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This native english speaker is telling about how she has quit 40-year habit of smoking. She says:

"Linda, my sister, used to smoke. She has given up years ago, years ago." ITV-Coleen quit 40-year smoking habit (see: 5:13-5:17)

According to what were taught in grammer lessons, if there is an adverb of time in a past sentence, we should use simple past rather than present perfect. So, there is an ddverb of time "...years ago" in her sentence, and it obviously requires a simple past, but why is she using present perfect?

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    Perhaps she couldn't even tell you herself. People don't always use consistent grammar in conversation. Mar 13 at 13:10
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    Kate is spot on. People sometimes speak in ways that do not reflect a grammar book. Happens all the time.
    – Lambie
    Mar 13 at 14:30

3 Answers 3

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The use of the present perfect tense ("She's given up") in a sentence with a specific time in the past ("years ago") is generally considered unusual in standard English grammar. Typically, the present perfect is used to refer to actions that have relevance to the present moment or actions whose exact timing is not specified, whereas the simple past tense is used for actions that occurred at a specific time in the past.

However, in conversational English, especially in certain dialects or informal speech, rules can be more flexible. A native speaker might use the present perfect with "years ago" for emphasis or to convey a sense of continuity from the past action to the present. It might also reflect a stylistic choice, highlighting the lasting impact or relevance of the action ("given up") to the present situation. The usage can subtly imply that the decision to give up, made years ago, still affects the present.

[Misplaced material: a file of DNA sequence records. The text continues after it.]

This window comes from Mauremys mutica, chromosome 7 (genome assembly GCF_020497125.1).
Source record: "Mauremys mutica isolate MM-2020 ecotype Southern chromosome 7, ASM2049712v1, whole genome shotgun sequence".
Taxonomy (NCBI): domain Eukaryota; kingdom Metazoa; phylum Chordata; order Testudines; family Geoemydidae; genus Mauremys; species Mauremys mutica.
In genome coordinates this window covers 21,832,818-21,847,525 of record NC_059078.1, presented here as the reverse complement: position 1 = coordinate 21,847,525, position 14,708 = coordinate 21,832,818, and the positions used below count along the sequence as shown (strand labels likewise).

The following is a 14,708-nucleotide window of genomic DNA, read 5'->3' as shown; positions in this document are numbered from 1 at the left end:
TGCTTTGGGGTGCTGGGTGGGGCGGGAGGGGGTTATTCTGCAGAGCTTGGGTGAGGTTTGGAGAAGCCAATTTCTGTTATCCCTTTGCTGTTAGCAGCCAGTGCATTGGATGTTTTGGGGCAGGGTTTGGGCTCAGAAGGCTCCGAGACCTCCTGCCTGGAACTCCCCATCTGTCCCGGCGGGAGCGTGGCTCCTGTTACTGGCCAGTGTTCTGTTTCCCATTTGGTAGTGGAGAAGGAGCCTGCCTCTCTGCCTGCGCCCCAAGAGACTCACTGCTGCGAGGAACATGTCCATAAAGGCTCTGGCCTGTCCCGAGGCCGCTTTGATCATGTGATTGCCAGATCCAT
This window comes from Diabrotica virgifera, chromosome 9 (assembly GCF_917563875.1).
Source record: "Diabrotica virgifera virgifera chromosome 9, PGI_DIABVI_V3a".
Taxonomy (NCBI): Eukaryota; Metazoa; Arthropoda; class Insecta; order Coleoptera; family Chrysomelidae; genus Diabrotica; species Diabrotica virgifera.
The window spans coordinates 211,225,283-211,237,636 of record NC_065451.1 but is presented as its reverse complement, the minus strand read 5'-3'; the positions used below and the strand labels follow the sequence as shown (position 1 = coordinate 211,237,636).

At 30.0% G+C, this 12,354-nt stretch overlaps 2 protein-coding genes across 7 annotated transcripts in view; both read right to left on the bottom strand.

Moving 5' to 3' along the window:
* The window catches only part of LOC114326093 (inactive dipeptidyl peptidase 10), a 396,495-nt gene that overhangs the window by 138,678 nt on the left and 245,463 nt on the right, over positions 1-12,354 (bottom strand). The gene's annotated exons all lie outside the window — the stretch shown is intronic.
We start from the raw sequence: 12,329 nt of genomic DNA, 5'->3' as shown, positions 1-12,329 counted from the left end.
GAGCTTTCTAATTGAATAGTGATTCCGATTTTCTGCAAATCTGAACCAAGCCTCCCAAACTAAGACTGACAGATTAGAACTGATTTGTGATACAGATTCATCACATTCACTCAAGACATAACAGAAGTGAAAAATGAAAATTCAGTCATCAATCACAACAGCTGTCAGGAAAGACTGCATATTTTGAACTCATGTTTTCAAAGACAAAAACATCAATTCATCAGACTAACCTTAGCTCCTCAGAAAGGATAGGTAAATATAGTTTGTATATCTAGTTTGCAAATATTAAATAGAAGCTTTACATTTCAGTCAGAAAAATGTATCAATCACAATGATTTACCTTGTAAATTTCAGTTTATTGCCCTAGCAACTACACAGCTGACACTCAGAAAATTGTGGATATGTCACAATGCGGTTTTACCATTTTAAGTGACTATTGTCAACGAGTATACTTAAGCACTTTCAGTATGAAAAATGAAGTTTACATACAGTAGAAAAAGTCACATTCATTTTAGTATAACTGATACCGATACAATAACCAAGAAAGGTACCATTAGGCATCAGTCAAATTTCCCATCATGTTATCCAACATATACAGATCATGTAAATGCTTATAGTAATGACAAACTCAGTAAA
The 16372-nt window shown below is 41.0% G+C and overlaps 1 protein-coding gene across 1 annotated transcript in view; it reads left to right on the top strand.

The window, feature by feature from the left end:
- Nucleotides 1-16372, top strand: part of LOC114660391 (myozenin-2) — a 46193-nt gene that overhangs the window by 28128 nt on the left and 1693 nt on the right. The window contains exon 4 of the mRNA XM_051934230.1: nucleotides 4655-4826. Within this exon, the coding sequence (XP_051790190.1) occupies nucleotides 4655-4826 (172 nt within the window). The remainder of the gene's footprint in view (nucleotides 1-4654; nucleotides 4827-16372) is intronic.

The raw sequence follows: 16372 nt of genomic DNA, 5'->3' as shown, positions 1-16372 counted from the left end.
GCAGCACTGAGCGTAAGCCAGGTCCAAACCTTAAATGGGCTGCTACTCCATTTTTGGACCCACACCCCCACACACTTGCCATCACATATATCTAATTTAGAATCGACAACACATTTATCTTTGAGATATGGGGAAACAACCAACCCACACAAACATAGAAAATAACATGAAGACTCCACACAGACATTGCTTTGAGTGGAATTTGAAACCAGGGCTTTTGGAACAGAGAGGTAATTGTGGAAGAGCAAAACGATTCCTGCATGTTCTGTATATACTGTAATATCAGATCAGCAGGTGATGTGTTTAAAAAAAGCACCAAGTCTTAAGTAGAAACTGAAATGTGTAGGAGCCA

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It makes sense that it's in the present perfect tense. I.E., Linda has given up that habit years ago, and she still has kept to that resolution, in the present: "She's," meaning, "She has."

BTW, there is an error in transcription of that sentence -- an appositive should be separated by commas:

Linda, my sister, used to smoke. She's given up years ago, years ago.

[Dávid Laczkó, I stand corrected.]

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... she's given up years ago, years ago...

I think it can be explained by the semantic intent of "years ago, years ago". The speaker isn't placing the act of giving up smoking on a historical timeline, saying when it happened, as much as she is indicating for how long her sister has remained a non-smoker since giving it up. In the sentence immediately preceding, the focus is on for how long one can remain smoke-free without backsliding.

This duplication of "years ago, years ago" is related to the colloquial flourish of repeating something to make it more extreme:

They lived in a big, big house.

There was this teeny, teeny crack in the windshield that became a very large crack.

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